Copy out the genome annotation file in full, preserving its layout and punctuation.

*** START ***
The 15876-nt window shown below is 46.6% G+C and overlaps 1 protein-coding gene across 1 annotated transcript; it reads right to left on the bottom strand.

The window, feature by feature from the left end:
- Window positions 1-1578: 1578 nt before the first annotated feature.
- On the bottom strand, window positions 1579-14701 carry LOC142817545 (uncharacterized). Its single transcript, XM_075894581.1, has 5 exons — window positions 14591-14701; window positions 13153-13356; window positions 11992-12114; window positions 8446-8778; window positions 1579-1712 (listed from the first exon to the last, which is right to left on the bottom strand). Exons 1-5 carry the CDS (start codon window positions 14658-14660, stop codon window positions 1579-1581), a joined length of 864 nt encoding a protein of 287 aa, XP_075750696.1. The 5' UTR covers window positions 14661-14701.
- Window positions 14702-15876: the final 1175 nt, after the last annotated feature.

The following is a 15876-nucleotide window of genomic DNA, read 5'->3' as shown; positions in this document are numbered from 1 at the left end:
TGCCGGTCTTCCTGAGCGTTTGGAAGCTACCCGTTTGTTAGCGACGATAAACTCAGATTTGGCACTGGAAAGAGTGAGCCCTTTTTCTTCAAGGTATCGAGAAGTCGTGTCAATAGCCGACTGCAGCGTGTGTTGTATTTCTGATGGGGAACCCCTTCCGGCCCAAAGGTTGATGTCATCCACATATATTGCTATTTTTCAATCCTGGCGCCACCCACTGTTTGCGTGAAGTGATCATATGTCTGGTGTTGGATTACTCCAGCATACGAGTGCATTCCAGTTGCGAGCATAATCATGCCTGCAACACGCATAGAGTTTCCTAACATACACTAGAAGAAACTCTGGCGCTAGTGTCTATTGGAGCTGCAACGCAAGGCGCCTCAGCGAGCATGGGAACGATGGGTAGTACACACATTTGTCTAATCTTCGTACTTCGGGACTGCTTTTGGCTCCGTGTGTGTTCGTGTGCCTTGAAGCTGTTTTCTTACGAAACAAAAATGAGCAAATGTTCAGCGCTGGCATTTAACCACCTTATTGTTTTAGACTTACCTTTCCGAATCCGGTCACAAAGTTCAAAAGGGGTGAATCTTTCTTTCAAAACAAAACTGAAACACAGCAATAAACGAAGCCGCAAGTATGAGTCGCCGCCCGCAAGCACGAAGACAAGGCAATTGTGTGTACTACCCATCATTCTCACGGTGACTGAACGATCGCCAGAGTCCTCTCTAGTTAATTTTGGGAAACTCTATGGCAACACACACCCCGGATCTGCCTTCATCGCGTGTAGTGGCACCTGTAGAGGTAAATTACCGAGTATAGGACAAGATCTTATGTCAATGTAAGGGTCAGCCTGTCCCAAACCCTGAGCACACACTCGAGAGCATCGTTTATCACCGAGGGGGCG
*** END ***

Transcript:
The 15876-nt window shown below is 46.6% G+C and overlaps 1 protein-coding gene across 1 annotated transcript; it reads right to left on the bottom strand.

The window, feature by feature from the left end:
- Window positions 1-1578: 1578 nt before the first annotated feature.
- On the bottom strand, window positions 1579-14701 carry LOC142817545 (uncharacterized). Its single transcript, XM_075894581.1, has 5 exons — window positions 14591-14701; window positions 13153-13356; window positions 11992-12114; window positions 8446-8778; window positions 1579-1712 (listed from the first exon to the last, which is right to left on the bottom strand). Exons 1-5 carry the CDS (start codon window positions 14658-14660, stop codon window positions 1579-1581), a joined length of 864 nt encoding a protein of 287 aa, XP_075750696.1. The 5' UTR covers window positions 14661-14701.
- Window positions 14702-15876: the final 1175 nt, after the last annotated feature.

The following is a 15876-nucleotide window of genomic DNA, read 5'->3' as shown; positions in this document are numbered from 1 at the left end:
TGCCGGTCTTCCTGAGCGTTTGGAAGCTACCCGTTTGTTAGCGACGATAAACTCAGATTTGGCACTGGAAAGAGTGAGCCCTTTTTCTTCAAGGTATCGAGAAGTCGTGTCAATAGCCGACTGCAGCGTGTGTTGTATTTCTGATGGGGAACCCCTTCCGGCCCAAAGGTTGATGTCATCCACATATATTGCTATTTTTCAATCCTGGCGCCACCCACTGTTTGCGTGAAGTGATCATATGTCTGGTGTTGGATTACTCCAGCATACGAGTGCATTCCAGTTGCGAGCATAATCATGCCTGCAACACGCATAGAGTTTCCTAACATACACTAGAAGAAACTCTGGCGCTAGTGTCTATTGGAGCTGCAACGCAAGGCGCCTCAGCGAGCATGGGAACGATGGGTAGTACACACATTTGTCTAATCTTCGTACTTCGGGACTGCTTTTGGCTCCGTGTGTGTTCGTGTGCCTTGAAGCTGTTTTCTTACGAAACAAAAATGAGCAAATGTTCAGCGCTGGCATTTAACCACCTTATTGTTTTAGACTTACCTTTCCGAATCCGGTCACAAAGTTCAAAAGGGGTGAATCTTTCTTTCAAAACAAAACTGAAACACAGCAATAAACGAAGCCGCAAGTATGAGTCGCCGCCCGCAAGCACGAAGACAAGGCAATTGTGTGTACTACCCATCATTCTCACGGTGACTGAACGATCGCCAGAGTCCTCTCTAGTTAATTTTGGGAAACTCTATGGCAACACACACCCCGGATCTGCCTTCATCGCGTGTAGTGGCACCTGTAGAGGTAAATTACCGAGTATAGGACAAGATCTTATGTCAATGTAAGGGTCAGCCTGTCCCAAACCCTGAGCACACACTCGAGAGCATCGTTTATCACCGAGGGGGCG